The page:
Cooking With Saffron & A Soothing Soup Recipe

Cooking with saffron, the most expensive spice in the world, can be intimidating as it’s not very used in European cuisine. And I know I wouldn’t want to waste all those precious strands here and there just for the sake of experimenting. As there are some rules when it comes to cooking with saffron that can make a world of a difference, so I’m sharing some of the saffron essentials that I’ve learned together with one delicious recipe you can begin with when cooking with saffron.


botanical name: Crocus sativus

family name: Iridaceae

Why is saffron so expensive?

One saffron flower has only three characteristically orange red stigmas, and to get 450g of saffron it takes 200,000 flowers that are harvested by hand. And not only harvesting, all work around saffron starting from planting is done manually. Saffron flowers are planted annually and a harvest starts mid October and lasts the next 4-6 weeks. The flowers must be picked when its not too hot and after the morning dew disappears, followed by separating the stigmas, drying or toasting.

What does it taste like?

Saffron has a rich, flowery, warm and slightly astrigent taste. It’s lasting aroma develops over time, making saffron dishes even tastier the day after.

What are the best saffron ingredients pairings?

Most popular one is saffron paired with rice, from Persian baked saffron rice to Spanish paella or Italian risotto Milanese. Saffron works well in soups, enhancing their soothing, warming properties. You can also use it in white, creamy pasta sauces, vegetable ragouts, potato dumpling dough and even in baking.

Due to its balanced aroma saffron is great in sweet dishes: rice puddings, sweet custard desserts, pastry and cakes. Yum!

How to cook with saffron?

Don’t overdo the saffron as the dish will taste bitter. Just a small pinch is enough for a 4 serving dish.

Gently crush the saffron leaves with your fingers and cover with a bit of hot water, about 50ml. The same goes for ground saffron.

It takes about 20 minutes for saffron to develop its full aroma, so leave it in the water until it gets its warm deep yellow red colour.

Add to the dish at the end of the cooking process to preserve its full aroma.

The saffron will continue to develop its aroma for the next 24h, so the dish might be even tastier the day after.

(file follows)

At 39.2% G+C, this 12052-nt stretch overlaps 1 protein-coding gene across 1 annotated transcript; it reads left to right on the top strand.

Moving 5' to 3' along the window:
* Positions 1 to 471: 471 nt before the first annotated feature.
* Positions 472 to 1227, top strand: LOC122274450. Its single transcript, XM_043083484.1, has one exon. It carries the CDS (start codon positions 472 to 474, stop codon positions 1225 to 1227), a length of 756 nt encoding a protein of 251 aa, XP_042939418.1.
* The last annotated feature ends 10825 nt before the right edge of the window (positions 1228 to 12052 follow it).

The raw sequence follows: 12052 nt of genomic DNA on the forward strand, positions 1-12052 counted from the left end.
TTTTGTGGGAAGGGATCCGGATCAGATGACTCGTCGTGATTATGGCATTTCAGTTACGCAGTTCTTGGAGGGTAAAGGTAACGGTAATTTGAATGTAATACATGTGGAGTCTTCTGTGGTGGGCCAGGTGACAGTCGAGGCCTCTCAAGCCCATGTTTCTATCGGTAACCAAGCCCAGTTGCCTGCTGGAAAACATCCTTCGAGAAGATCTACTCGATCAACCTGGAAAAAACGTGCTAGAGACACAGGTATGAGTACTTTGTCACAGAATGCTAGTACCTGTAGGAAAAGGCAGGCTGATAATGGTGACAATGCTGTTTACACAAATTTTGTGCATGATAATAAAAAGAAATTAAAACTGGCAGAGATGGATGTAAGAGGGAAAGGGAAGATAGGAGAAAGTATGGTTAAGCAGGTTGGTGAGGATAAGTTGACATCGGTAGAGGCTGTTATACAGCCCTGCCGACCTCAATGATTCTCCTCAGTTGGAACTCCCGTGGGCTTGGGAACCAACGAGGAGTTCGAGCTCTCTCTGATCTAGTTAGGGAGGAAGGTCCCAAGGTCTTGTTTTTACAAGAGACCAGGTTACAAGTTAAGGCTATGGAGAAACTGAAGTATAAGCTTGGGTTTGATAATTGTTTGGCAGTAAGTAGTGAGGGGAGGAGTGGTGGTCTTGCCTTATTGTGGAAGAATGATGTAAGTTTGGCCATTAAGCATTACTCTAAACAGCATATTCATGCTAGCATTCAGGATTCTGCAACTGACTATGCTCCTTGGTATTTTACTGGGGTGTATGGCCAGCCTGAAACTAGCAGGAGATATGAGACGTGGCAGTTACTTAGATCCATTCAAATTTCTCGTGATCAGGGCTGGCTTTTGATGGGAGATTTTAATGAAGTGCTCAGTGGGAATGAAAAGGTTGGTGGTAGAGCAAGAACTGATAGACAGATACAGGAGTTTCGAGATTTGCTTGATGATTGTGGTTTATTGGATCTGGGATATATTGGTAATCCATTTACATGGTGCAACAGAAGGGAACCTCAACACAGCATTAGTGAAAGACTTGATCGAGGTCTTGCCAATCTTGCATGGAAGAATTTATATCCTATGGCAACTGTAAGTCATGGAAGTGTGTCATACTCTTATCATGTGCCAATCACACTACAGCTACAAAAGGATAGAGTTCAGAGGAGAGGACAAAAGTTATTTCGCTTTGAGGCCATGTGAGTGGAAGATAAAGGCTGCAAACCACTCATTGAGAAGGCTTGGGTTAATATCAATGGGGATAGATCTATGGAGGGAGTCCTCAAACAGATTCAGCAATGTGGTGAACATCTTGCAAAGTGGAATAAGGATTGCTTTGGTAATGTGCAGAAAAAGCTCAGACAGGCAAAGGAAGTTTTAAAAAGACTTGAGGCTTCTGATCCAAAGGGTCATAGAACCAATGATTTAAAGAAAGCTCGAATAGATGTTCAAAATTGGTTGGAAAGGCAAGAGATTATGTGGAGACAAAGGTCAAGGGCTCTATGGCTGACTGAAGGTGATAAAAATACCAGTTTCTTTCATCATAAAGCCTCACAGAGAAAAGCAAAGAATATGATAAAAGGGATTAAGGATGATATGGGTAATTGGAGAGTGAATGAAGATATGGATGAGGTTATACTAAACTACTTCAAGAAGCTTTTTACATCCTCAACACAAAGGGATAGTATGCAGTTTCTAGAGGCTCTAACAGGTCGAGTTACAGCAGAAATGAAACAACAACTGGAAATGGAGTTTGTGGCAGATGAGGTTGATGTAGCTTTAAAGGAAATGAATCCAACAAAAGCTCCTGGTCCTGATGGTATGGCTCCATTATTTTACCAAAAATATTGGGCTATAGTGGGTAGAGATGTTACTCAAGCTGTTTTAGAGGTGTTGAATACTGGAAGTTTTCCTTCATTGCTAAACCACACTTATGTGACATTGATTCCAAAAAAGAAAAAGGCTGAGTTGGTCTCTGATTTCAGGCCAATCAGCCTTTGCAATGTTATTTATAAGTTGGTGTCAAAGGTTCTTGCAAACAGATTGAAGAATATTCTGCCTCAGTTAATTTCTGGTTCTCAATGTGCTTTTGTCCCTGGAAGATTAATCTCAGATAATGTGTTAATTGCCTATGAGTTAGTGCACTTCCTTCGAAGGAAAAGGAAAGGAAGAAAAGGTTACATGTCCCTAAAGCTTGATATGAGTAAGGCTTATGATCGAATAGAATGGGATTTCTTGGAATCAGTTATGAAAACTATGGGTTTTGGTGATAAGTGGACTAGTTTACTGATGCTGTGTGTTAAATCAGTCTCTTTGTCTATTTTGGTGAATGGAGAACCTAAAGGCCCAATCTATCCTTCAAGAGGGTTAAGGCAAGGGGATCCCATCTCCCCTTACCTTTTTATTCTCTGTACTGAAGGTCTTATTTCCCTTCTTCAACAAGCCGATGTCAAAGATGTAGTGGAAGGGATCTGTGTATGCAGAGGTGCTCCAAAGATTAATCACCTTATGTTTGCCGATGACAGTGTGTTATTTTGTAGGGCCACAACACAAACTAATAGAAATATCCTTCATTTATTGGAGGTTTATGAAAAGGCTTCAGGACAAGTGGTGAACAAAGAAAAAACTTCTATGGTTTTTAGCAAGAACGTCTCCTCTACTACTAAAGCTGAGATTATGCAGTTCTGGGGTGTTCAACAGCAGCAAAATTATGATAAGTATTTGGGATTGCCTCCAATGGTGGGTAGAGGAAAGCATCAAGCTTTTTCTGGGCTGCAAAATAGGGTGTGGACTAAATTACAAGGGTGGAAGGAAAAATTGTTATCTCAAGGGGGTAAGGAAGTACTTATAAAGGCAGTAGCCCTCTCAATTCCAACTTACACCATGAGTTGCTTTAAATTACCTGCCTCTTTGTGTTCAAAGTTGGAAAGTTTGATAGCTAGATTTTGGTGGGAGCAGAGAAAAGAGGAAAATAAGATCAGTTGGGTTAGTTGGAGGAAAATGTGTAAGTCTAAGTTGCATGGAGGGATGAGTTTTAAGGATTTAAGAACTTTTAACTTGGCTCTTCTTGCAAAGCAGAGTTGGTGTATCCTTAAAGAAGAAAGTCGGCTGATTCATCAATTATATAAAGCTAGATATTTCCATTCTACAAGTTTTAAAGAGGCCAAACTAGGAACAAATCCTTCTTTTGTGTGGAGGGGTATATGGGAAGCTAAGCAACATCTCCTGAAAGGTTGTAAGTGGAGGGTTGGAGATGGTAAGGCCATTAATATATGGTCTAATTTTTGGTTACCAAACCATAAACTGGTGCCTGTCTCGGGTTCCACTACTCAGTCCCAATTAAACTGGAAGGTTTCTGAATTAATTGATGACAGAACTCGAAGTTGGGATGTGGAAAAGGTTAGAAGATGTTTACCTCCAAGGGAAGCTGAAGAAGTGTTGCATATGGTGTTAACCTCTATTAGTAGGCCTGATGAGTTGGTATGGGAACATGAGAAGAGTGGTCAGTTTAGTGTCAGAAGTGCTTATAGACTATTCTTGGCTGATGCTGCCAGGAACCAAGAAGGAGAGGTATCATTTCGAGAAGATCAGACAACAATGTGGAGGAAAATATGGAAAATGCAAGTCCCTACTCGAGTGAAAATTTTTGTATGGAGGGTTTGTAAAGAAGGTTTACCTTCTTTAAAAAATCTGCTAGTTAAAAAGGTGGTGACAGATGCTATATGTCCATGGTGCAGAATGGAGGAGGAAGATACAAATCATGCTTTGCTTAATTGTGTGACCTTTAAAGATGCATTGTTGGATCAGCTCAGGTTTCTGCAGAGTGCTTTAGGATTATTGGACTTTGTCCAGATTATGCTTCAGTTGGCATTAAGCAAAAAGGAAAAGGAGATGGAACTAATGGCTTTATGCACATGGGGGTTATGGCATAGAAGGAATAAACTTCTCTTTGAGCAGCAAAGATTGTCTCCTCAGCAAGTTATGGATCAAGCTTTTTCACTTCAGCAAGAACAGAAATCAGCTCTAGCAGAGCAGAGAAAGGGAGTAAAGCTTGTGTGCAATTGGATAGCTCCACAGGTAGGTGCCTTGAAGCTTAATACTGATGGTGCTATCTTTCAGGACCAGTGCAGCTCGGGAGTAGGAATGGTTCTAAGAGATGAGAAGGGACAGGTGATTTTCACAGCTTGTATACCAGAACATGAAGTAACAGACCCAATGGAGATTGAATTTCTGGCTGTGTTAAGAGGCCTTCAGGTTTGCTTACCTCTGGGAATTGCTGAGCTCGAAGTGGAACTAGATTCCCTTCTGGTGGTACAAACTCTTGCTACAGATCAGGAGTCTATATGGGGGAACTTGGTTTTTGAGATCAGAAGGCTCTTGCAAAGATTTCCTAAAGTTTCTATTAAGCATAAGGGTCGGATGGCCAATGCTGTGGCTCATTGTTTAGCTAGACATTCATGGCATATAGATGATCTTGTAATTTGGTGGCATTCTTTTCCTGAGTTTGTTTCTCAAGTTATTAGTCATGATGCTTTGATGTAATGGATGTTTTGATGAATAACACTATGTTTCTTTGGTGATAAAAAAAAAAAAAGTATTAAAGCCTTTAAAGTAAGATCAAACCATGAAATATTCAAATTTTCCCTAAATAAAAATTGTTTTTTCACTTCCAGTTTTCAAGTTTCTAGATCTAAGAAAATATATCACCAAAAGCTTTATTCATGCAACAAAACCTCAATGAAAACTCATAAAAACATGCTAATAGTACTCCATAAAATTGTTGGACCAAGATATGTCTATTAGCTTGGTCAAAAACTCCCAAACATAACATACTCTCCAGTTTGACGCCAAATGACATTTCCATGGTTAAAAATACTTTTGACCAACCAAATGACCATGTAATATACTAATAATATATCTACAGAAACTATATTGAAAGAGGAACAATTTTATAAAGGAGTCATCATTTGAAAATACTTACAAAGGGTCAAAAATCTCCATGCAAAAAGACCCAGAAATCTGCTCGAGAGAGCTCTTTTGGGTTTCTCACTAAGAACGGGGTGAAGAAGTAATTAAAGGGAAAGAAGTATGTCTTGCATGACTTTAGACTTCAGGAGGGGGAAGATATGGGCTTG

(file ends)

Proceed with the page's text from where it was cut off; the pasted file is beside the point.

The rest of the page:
You can add both the infused water and the stigmas to the dish.

A few things to know before buying saffron

As with anything precious, cheating is common, so how to tell the saffron is real?

Taste: true saffron tastes bitter and slightly astringent.

Smell: its scent is sharp and intense aromas of tobacco, earth, wood, vanilla, salty and sweet combined. In any case, false ones don’t smell they say.

Test the colour: real saffron doesn’t loose its colour after soaked in hot water and the water will turn warm yellow red colour.

And you’ll know you’re buying a genuine saffron if a sales person offers you themselves to test all the above.

How to store saffron?

Good news is, saffron will last a long time, about 2 years if kept best in an airtight container, away from the light and in the cool, but not refrigerated.

What are its other benefits?

Saffron has soothing and warming qualities, and is used in sedatives, to relieve from spasms, indigestion especially bloating.

Soothing Creamy Saffron Soup

Exactly what I needed on this cold, autumn Sunday: a bit of warmth that feels like a soothing hug. This deliciously creamy soup is a great way to balance the energy, calm and ground both body and mind during the change of seasons.

Prepare a pinch of saffron covering it in hot water and set aside.

Preheat a pot at a medium heat, add 1tbsp of extra virgin olive oil, half a leek sliced, half a celery root sliced and give it a good stir.

Add a pinch of salt, black pepper, a tiniest drop of five spice mix (cinnamon, cloves, fennel, star anise, and Szechwan peppercorns), than toss in 4 diced carrots, 2 diced courgettes and about 500g of sliced pumpkin.

Add just enough water to cover the veggies, reduce the heat to low, put the lid on and leave it to simmer for the next 40 minutes. Add the saffron water and strains and continue to simmer for the next 10-15 minutes.

Leave to cool a bit, then blitz it all with a hand mixer and serve topped with a splash of pumpkin oil, seeds and fresh parsley.


Leave a Comment

Your email address will not be published. Required fields are marked *